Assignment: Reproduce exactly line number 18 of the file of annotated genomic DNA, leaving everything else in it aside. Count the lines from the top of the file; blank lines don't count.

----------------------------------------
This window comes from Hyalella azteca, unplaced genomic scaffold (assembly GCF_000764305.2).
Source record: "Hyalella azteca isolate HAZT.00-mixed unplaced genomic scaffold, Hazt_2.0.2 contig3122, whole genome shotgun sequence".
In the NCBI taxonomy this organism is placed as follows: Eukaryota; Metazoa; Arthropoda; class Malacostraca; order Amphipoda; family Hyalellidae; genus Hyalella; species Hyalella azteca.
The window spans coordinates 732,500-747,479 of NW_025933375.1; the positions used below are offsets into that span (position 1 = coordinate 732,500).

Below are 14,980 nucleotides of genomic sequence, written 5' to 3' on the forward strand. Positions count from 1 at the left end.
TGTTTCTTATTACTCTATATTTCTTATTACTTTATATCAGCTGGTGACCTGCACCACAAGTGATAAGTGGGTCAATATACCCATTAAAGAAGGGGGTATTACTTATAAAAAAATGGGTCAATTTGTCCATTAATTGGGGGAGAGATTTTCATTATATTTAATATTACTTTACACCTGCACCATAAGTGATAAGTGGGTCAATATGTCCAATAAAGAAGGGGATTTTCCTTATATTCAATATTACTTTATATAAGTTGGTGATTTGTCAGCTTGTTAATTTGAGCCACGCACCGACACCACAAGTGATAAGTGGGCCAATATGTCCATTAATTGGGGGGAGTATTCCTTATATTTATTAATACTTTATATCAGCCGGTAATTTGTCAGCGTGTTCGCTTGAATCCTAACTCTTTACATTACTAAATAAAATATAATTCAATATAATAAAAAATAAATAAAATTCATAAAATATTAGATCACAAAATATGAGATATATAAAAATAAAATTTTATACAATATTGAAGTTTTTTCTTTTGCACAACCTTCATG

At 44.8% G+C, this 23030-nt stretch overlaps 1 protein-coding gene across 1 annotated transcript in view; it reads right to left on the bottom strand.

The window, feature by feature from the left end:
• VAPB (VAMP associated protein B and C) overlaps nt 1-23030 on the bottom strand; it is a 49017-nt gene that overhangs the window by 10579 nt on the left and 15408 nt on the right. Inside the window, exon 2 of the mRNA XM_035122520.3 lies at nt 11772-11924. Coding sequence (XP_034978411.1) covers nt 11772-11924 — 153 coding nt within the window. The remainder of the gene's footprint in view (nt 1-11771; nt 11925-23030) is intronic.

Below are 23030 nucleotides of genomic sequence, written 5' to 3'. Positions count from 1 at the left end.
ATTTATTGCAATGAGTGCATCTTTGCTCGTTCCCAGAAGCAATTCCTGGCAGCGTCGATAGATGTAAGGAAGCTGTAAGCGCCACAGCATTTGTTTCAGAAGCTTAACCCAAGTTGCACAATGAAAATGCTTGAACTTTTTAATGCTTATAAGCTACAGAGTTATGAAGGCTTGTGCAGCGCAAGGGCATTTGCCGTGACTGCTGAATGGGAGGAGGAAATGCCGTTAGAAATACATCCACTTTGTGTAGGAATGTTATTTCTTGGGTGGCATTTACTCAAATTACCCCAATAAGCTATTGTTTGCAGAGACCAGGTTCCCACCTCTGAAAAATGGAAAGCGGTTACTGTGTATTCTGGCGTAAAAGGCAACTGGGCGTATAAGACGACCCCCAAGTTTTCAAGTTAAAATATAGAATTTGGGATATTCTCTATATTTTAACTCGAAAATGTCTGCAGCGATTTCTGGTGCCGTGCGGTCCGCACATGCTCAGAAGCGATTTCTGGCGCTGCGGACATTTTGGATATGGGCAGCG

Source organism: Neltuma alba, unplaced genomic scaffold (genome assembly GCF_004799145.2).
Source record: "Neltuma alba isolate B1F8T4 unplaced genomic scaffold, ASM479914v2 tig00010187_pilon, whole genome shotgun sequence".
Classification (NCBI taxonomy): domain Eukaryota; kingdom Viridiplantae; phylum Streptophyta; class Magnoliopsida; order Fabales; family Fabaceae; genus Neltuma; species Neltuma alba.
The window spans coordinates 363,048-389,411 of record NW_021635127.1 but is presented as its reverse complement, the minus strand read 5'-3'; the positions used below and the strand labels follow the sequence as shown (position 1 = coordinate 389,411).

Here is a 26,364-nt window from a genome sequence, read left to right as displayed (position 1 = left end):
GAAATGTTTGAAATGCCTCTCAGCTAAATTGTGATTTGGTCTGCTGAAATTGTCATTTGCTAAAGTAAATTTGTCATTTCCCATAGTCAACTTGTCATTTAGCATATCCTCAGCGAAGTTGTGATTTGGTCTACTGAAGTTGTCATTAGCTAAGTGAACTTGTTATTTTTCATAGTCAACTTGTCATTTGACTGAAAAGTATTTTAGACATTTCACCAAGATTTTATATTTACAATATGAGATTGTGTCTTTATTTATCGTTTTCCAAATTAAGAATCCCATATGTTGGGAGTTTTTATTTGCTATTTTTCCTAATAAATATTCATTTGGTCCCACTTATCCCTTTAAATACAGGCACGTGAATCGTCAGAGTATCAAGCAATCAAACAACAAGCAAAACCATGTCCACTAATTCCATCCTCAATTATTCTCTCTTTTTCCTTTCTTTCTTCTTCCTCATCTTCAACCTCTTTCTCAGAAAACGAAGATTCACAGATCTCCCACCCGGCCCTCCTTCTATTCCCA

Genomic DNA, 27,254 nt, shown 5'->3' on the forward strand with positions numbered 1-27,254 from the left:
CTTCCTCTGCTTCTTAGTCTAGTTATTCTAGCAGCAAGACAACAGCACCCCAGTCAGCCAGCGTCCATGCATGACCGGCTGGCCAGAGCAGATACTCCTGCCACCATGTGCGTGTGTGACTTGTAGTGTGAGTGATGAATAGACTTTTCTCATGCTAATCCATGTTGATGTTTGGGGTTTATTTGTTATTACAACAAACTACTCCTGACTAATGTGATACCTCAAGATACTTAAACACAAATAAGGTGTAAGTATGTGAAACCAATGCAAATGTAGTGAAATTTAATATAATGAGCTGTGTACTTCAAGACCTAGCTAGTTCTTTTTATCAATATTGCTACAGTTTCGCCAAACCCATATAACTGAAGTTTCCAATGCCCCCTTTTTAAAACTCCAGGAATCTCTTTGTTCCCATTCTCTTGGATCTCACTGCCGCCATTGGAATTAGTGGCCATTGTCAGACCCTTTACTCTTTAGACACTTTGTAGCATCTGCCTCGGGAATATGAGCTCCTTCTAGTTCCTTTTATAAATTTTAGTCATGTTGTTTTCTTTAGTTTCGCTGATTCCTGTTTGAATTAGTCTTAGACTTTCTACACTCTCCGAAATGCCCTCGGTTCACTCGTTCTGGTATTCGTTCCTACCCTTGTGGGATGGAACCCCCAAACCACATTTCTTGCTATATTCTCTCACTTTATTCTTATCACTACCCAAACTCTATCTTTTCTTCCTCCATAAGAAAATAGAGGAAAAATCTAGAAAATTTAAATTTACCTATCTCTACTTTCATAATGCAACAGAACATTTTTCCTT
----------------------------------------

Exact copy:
Genomic DNA, 27,254 nt, shown 5'->3' on the forward strand with positions numbered 1-27,254 from the left: